5. Celebrity sightings are a dime a dozen. Don’t get too caught up in the hype of trying to catch a selfie with the lead jerk from a reality tv show JUST because it’s the first “celebrity” sighting you’ve made since you landed here *cough guilty cough*. After a while, you start to realize that LA is a sort of safe haven for most celebrities to still be able to do a few normal every day things whilst just simply wearing a baseball cap to get away with it. It’s much cooler to just treat them like everyone else and let them get on with their day. You start viewing them as normal people because that’s what they are, just with a butt load of money. If I can lock eyes with Drew Barrymore (I mean come on, she’s so effing cool) inside a hole in the wall ramen joint in Little Tokyo without losing my cool, anyone can. Although looking back I have absolutely zero regrets about freaking out and taking a picture with Dan Aykroyd or Nestor Carbonell (Richard Aplert from LOST) in my early LA days. So I guess revising my original rule, enjoy the newness of celebrity sightings when the celebrity is worth it. Eventually that newness will wear off and you’ll come to just be grateful that no celebrities are shooting a new movie near the route you take to get to and from work everyday.
6. Venice Beach is best left explored during the day time and with a good friend. The place is like a twilight zone as it is, but you definitely don’t want to be caught there after sunset. It’s scary.
7. 50% of the things people say to you will NOT be genuine. This number is higher if you’re an aspiring actor/model/singer/performer. This may either be the result of a bad intention or just flat out fakeness followed by a trash talk session within 5 minutes of you walking away. Trust me, practically no one is as nice as they appear to be out here… But DO NOT let that deter you from all the abundance that LA has to offer. Eventually you learn how to trust your gut and you also learn how to see through others intentions. The amount of time that wisdom takes to accrue is shorter for some than others. As you build a good core group of people surrounding you and a solid strength in who you are, that 50% decreases and less & less people are flat out lying to your face… Because your vibe attracts your tribe. If you allow it to, LA makes you tougher, stronger, and wiser. As cliche as the saying is, it holds true: The same boiling water that softens the potato hardens the egg. No matter where you come from, we all show up wide eyed and naïve in one way or another. At times it will feel like this city is trying it’s very best to break you when in fact this city continues to stay the same. You can let it define you, or you can define it. It’s as simple and as complicated as that.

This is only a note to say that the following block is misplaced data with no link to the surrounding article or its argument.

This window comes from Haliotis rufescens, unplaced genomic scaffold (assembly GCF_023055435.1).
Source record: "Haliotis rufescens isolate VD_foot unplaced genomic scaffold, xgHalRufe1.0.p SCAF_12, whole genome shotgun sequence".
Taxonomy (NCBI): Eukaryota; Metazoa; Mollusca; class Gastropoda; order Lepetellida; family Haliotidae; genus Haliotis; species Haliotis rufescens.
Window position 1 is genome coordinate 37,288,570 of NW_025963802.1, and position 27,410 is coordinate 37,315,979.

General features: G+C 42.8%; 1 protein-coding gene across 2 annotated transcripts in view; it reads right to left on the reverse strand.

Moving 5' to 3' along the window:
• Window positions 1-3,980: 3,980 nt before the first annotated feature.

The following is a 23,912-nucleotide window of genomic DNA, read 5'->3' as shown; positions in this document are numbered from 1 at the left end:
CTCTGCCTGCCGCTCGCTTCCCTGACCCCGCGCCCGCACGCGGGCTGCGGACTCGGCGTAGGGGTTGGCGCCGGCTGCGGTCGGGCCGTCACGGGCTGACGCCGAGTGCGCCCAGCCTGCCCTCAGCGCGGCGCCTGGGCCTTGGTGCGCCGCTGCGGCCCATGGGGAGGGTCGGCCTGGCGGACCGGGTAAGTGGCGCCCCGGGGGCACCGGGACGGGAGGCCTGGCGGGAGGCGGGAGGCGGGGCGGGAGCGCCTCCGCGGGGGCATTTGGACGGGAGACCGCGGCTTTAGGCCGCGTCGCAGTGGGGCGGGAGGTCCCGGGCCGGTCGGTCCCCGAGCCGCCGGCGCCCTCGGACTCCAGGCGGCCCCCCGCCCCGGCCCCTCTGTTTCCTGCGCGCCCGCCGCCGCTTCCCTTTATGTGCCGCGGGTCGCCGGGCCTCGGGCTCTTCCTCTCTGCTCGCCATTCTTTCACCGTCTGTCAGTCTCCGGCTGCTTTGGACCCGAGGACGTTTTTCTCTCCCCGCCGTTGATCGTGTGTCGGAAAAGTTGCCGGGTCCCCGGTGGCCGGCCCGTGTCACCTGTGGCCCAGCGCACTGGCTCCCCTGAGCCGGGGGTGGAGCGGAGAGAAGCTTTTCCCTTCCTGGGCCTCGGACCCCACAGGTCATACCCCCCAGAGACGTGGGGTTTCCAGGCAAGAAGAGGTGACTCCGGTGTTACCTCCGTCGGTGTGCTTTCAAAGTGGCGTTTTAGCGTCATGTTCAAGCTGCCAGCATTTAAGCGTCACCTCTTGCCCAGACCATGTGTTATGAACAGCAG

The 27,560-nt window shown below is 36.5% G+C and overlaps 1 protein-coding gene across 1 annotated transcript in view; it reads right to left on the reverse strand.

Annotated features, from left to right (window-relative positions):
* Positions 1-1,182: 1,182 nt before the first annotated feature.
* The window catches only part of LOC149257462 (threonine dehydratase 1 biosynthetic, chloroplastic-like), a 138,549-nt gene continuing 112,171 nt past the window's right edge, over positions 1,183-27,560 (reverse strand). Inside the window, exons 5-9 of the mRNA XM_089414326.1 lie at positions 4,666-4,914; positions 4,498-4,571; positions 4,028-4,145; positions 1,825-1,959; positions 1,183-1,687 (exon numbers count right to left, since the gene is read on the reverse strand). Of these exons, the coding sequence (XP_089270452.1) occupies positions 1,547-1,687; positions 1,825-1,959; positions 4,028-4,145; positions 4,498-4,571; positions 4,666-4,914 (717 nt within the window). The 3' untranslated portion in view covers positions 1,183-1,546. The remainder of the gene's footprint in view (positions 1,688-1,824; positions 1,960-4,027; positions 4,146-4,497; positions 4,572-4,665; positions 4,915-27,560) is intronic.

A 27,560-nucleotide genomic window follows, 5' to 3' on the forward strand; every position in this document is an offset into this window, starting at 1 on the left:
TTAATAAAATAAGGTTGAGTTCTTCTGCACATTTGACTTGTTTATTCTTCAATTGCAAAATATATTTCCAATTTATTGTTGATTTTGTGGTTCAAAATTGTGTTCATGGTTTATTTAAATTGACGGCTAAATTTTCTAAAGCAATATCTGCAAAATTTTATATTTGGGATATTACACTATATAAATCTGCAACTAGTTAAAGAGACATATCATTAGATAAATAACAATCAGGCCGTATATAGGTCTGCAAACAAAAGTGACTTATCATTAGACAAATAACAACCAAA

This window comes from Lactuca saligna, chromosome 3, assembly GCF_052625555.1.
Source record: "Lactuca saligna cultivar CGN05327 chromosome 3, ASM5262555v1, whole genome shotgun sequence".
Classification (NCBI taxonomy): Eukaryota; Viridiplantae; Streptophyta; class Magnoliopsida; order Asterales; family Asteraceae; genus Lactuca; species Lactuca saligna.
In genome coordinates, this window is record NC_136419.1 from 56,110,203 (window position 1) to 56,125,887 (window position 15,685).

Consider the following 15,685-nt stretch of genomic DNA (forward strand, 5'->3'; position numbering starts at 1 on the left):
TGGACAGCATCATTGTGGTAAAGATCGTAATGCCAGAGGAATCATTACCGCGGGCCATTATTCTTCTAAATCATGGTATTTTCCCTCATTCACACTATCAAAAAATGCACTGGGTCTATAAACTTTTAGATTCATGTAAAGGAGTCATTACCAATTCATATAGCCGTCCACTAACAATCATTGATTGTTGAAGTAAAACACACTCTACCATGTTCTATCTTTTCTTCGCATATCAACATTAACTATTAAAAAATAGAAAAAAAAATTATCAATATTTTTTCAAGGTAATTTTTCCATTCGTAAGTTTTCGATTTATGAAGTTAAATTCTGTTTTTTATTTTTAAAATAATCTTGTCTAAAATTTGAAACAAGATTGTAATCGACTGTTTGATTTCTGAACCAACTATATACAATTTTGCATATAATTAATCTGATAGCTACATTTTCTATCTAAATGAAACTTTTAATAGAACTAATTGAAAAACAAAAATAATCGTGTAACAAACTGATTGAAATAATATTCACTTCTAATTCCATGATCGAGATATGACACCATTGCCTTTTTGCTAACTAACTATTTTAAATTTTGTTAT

8. Always choose the apartment with parking. I don’t care if that means getting a smaller apartment just to get a space, the amount of time and money you save avoiding tickets and looking for a spot to park your car late at night after work, is invaluable. Not to mention, having to park 6 blocks away just to wake up at 7 am the next morning to move your car for “street cleaning” (I put this in quotes because the number of times I’ve actually seen a street sweeper is TWO) and yet again be unable to find a spot because everyone else is also having to move their cars while half awake, is literal hell.
9. Get renters insurance and up your car insurance policy. Just do this and don’t even question it. I don’t care if your landlord requires it or not, renters insurance is cheap and so worth it. I can’t stress this point enough. Same for upping your car insurance… So so worth it, for so many reasons. Aw you think this is a boring bit of advice? You won’t when you get hit by a driver with no insurance or your apartment gets broken into and everything you schlepped to LA is now sitting in someone else’s house or being pawned… These things happen every single hour in LA, don’t be the idiot that didn’t take my advice and is crying about it on the curbside.
10. THREE years is the breaking point in which you can fairly decide whether or not you belong here. This city is certainly not for everyone. At times I’ve absolutely felt like it wasn’t for me… But then I remember that where I come from nothing was handed to me, so why should I expect that to be the case in LA? This city doesn’t owe you or me a goddamn thing. What you want from it, you need to work hard for. Culture shock and a sense of failure are the two top reasons that people don’t last here… But do you want to know who stays? Successful people who have gone through numerous failures. They stay. Driven people. They stay too. People who see the abundance that this city has to offer and decide that they favor that over the draw of home or the loneliness LA holds within it. If you’ve only given Los Angeles six months to a year to decide whether or not you belong, guess what honey, you never did. And there’s nothing wrong with that. Nothing at all. Eventually being able to comfortably call LA your home is a right that is earned because you fought hard to get that feeling of ownership in this city of Angels.
Chime in guys. I’d love to hear what you Angelenos consider the things you wish you knew from the beginning? Comment below.